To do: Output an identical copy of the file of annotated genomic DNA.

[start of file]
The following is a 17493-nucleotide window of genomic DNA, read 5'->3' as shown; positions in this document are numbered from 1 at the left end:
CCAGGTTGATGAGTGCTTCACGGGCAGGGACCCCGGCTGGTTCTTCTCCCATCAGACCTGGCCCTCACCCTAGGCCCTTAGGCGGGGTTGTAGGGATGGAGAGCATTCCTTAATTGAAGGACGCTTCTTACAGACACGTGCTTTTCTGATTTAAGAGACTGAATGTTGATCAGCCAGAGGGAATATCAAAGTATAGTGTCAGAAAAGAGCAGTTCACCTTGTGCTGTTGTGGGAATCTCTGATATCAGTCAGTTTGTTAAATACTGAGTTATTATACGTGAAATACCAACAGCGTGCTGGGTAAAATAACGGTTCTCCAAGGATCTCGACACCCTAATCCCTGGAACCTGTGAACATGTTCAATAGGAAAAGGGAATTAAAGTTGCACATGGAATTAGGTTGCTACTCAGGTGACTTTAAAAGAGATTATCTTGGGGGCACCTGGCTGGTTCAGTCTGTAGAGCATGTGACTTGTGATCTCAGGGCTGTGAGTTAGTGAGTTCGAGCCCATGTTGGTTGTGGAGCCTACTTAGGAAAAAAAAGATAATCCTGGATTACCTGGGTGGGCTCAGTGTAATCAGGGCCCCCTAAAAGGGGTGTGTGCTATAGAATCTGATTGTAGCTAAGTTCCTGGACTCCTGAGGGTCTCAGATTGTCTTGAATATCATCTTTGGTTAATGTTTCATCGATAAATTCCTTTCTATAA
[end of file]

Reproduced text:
The following is a 17493-nucleotide window of genomic DNA, read 5'->3' as shown; positions in this document are numbered from 1 at the left end:
CCAGGTTGATGAGTGCTTCACGGGCAGGGACCCCGGCTGGTTCTTCTCCCATCAGACCTGGCCCTCACCCTAGGCCCTTAGGCGGGGTTGTAGGGATGGAGAGCATTCCTTAATTGAAGGACGCTTCTTACAGACACGTGCTTTTCTGATTTAAGAGACTGAATGTTGATCAGCCAGAGGGAATATCAAAGTATAGTGTCAGAAAAGAGCAGTTCACCTTGTGCTGTTGTGGGAATCTCTGATATCAGTCAGTTTGTTAAATACTGAGTTATTATACGTGAAATACCAACAGCGTGCTGGGTAAAATAACGGTTCTCCAAGGATCTCGACACCCTAATCCCTGGAACCTGTGAACATGTTCAATAGGAAAAGGGAATTAAAGTTGCACATGGAATTAGGTTGCTACTCAGGTGACTTTAAAAGAGATTATCTTGGGGGCACCTGGCTGGTTCAGTCTGTAGAGCATGTGACTTGTGATCTCAGGGCTGTGAGTTAGTGAGTTCGAGCCCATGTTGGTTGTGGAGCCTACTTAGGAAAAAAAAGATAATCCTGGATTACCTGGGTGGGCTCAGTGTAATCAGGGCCCCCTAAAAGGGGTGTGTGCTATAGAATCTGATTGTAGCTAAGTTCCTGGACTCCTGAGGGTCTCAGATTGTCTTGAATATCATCTTTGGTTAATGTTTCATCGATAAATTCCTTTCTATAA